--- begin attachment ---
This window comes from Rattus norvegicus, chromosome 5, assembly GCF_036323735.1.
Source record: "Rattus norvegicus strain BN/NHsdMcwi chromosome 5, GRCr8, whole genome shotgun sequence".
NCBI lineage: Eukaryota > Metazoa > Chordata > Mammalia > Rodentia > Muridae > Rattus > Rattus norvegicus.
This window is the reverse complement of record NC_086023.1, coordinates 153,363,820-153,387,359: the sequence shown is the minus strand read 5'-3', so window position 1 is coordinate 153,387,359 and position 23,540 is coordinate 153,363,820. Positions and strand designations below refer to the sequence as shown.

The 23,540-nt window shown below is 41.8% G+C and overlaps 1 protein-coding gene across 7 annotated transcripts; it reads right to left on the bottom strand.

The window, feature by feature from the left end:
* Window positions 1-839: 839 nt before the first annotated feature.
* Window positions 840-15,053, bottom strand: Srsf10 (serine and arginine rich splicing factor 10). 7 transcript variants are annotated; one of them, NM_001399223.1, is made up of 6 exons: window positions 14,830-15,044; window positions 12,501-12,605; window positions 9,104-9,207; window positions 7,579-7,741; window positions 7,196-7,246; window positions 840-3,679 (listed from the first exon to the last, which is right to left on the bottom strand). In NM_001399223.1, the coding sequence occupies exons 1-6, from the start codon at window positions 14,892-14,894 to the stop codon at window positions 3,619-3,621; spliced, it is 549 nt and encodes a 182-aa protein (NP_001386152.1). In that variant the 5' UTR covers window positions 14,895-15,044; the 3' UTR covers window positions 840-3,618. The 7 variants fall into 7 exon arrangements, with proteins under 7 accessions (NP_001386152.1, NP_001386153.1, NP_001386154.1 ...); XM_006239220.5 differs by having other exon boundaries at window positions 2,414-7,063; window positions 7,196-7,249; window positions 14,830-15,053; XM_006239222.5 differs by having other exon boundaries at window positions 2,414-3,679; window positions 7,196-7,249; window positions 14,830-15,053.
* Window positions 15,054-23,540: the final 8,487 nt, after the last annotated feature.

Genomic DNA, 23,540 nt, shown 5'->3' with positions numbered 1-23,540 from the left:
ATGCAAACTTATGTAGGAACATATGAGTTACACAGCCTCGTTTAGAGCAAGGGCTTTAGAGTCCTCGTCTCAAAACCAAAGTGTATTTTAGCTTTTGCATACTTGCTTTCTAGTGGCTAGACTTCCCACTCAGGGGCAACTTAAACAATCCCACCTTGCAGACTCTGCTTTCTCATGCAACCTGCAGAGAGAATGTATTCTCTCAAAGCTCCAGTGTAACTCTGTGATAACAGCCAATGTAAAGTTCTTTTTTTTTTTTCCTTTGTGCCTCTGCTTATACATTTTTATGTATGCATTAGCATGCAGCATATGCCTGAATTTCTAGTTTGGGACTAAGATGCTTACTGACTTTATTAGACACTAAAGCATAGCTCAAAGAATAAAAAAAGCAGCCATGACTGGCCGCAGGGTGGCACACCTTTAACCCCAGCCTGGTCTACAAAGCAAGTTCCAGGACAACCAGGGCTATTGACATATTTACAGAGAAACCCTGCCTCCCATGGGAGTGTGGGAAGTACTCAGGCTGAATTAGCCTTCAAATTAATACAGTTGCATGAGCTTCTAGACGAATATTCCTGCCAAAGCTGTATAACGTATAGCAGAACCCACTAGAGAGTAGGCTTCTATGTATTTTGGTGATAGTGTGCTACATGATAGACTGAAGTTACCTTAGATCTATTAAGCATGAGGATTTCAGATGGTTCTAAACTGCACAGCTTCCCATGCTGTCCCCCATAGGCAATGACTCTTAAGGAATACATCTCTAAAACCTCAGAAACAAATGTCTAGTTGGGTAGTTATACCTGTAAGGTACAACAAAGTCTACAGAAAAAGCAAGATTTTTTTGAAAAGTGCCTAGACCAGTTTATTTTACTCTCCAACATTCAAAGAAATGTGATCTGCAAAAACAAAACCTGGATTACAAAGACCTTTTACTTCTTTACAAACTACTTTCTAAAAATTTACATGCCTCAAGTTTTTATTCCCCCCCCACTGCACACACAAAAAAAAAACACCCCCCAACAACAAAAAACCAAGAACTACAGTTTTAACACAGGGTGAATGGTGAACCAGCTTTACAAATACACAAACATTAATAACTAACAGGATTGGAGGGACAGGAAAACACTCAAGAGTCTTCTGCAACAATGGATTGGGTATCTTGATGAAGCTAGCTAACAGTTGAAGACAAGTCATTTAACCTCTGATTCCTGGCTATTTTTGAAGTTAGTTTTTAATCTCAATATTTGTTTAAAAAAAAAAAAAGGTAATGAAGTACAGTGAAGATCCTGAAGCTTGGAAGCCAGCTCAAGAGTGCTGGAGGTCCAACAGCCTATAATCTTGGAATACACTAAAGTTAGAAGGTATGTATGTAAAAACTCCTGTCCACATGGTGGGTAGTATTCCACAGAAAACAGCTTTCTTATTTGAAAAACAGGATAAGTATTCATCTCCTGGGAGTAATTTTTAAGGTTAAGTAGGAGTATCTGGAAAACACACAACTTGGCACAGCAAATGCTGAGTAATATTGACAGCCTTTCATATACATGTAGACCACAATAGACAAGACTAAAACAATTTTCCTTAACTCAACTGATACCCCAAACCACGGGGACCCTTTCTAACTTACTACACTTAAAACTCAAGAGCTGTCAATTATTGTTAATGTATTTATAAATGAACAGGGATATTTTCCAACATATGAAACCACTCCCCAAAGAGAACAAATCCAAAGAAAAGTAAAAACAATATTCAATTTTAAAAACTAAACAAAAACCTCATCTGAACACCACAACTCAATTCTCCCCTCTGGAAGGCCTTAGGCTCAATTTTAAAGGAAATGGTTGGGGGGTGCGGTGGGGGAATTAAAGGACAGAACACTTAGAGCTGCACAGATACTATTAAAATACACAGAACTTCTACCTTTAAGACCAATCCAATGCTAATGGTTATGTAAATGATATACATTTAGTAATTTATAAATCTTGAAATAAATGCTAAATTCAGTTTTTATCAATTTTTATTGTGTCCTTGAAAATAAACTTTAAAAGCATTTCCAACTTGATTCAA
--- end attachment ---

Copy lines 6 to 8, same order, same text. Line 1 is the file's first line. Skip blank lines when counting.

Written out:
The window, feature by feature from the left end:
* Window positions 1-839: 839 nt before the first annotated feature.
* Window positions 840-15,053, bottom strand: Srsf10 (serine and arginine rich splicing factor 10). 7 transcript variants are annotated; one of them, NM_001399223.1, is made up of 6 exons: window positions 14,830-15,044; window positions 12,501-12,605; window positions 9,104-9,207; window positions 7,579-7,741; window positions 7,196-7,246; window positions 840-3,679 (listed from the first exon to the last, which is right to left on the bottom strand). In NM_001399223.1, the coding sequence occupies exons 1-6, from the start codon at window positions 14,892-14,894 to the stop codon at window positions 3,619-3,621; spliced, it is 549 nt and encodes a 182-aa protein (NP_001386152.1). In that variant the 5' UTR covers window positions 14,895-15,044; the 3' UTR covers window positions 840-3,618. The 7 variants fall into 7 exon arrangements, with proteins under 7 accessions (NP_001386152.1, NP_001386153.1, NP_001386154.1 ...); XM_006239220.5 differs by having other exon boundaries at window positions 2,414-7,063; window positions 7,196-7,249; window positions 14,830-15,053; XM_006239222.5 differs by having other exon boundaries at window positions 2,414-3,679; window positions 7,196-7,249; window positions 14,830-15,053.